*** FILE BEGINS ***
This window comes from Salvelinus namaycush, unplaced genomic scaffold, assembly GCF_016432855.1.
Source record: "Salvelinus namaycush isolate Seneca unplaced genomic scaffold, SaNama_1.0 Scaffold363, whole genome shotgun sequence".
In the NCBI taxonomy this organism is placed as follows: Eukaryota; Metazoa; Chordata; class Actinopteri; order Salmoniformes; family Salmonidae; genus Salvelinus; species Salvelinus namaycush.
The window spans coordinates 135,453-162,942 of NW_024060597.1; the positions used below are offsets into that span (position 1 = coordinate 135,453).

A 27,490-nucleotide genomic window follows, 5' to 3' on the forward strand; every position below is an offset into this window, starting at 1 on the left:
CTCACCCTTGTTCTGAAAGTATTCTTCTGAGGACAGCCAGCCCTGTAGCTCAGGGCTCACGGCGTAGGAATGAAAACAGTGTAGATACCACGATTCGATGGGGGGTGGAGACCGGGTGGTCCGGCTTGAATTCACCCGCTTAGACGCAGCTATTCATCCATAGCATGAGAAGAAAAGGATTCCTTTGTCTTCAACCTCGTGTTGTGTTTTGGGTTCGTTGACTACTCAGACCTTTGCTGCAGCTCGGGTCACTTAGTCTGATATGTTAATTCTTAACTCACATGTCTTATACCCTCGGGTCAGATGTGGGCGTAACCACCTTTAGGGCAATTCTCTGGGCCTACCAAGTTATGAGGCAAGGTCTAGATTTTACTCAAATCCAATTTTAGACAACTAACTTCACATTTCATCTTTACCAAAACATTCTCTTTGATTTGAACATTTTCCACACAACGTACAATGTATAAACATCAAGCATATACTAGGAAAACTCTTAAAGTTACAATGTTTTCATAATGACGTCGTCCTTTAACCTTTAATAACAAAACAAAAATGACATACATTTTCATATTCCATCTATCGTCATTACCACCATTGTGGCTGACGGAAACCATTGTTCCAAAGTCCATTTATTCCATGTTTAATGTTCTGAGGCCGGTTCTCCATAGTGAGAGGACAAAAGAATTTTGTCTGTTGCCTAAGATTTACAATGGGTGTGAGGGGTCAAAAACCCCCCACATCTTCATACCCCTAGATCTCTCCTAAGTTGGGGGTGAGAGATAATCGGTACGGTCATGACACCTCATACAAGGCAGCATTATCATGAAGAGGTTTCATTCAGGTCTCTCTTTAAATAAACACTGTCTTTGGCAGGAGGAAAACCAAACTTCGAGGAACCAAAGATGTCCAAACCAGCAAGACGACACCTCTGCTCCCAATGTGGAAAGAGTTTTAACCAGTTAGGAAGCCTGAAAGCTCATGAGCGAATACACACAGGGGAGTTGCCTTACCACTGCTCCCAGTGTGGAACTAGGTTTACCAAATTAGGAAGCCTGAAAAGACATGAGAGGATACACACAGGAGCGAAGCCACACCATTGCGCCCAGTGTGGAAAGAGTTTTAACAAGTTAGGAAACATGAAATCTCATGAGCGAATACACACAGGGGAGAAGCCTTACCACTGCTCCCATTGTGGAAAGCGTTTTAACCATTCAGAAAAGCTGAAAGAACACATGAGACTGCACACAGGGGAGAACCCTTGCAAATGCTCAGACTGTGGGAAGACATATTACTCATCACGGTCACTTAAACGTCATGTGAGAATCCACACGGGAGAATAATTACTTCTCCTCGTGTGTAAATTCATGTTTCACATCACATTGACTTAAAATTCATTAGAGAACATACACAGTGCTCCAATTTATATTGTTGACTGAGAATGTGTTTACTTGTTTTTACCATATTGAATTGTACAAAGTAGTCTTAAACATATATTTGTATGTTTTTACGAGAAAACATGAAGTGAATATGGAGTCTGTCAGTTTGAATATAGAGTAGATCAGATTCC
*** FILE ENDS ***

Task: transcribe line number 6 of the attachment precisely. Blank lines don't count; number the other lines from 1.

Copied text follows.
CTCACCCTTGTTCTGAAAGTATTCTTCTGAGGACAGCCAGCCCTGTAGCTCAGGGCTCACGGCGTAGGAATGAAAACAGTGTAGATACCACGATTCGATGGGGGGTGGAGACCGGGTGGTCCGGCTTGAATTCACCCGCTTAGACGCAGCTATTCATCCATAGCATGAGAAGAAAAGGATTCCTTTGTCTTCAACCTCGTGTTGTGTTTTGGGTTCGTTGACTACTCAGACCTTTGCTGCAGCTCGGGTCACTTAGTCTGATATGTTAATTCTTAACTCACATGTCTTATACCCTCGGGTCAGATGTGGGCGTAACCACCTTTAGGGCAATTCTCTGGGCCTACCAAGTTATGAGGCAAGGTCTAGATTTTACTCAAATCCAATTTTAGACAACTAACTTCACATTTCATCTTTACCAAAACATTCTCTTTGATTTGAACATTTTCCACACAACGTACAATGTATAAACATCAAGCATATACTAGGAAAACTCTTAAAGTTACAATGTTTTCATAATGACGTCGTCCTTTAACCTTTAATAACAAAACAAAAATGACATACATTTTCATATTCCATCTATCGTCATTACCACCATTGTGGCTGACGGAAACCATTGTTCCAAAGTCCATTTATTCCATGTTTAATGTTCTGAGGCCGGTTCTCCATAGTGAGAGGACAAAAGAATTTTGTCTGTTGCCTAAGATTTACAATGGGTGTGAGGGGTCAAAAACCCCCCACATCTTCATACCCCTAGATCTCTCCTAAGTTGGGGGTGAGAGATAATCGGTACGGTCATGACACCTCATACAAGGCAGCATTATCATGAAGAGGTTTCATTCAGGTCTCTCTTTAAATAAACACTGTCTTTGGCAGGAGGAAAACCAAACTTCGAGGAACCAAAGATGTCCAAACCAGCAAGACGACACCTCTGCTCCCAATGTGGAAAGAGTTTTAACCAGTTAGGAAGCCTGAAAGCTCATGAGCGAATACACACAGGGGAGTTGCCTTACCACTGCTCCCAGTGTGGAACTAGGTTTACCAAATTAGGAAGCCTGAAAAGACATGAGAGGATACACACAGGAGCGAAGCCACACCATTGCGCCCAGTGTGGAAAGAGTTTTAACAAGTTAGGAAACATGAAATCTCATGAGCGAATACACACAGGGGAGAAGCCTTACCACTGCTCCCATTGTGGAAAGCGTTTTAACCATTCAGAAAAGCTGAAAGAACACATGAGACTGCACACAGGGGAGAACCCTTGCAAATGCTCAGACTGTGGGAAGACATATTACTCATCACGGTCACTTAAACGTCATGTGAGAATCCACACGGGAGAATAATTACTTCTCCTCGTGTGTAAATTCATGTTTCACATCACATTGACTTAAAATTCATTAGAGAACATACACAGTGCTCCAATTTATATTGTTGACTGAGAATGTGTTTACTTGTTTTTACCATATTGAATTGTACAAAGTAGTCTTAAACATATATTTGTATGTTTTTACGAGAAAACATGAAGTGAATATGGAGTCTGTCAGTTTGAATATAGAGTAGATCAGATTCC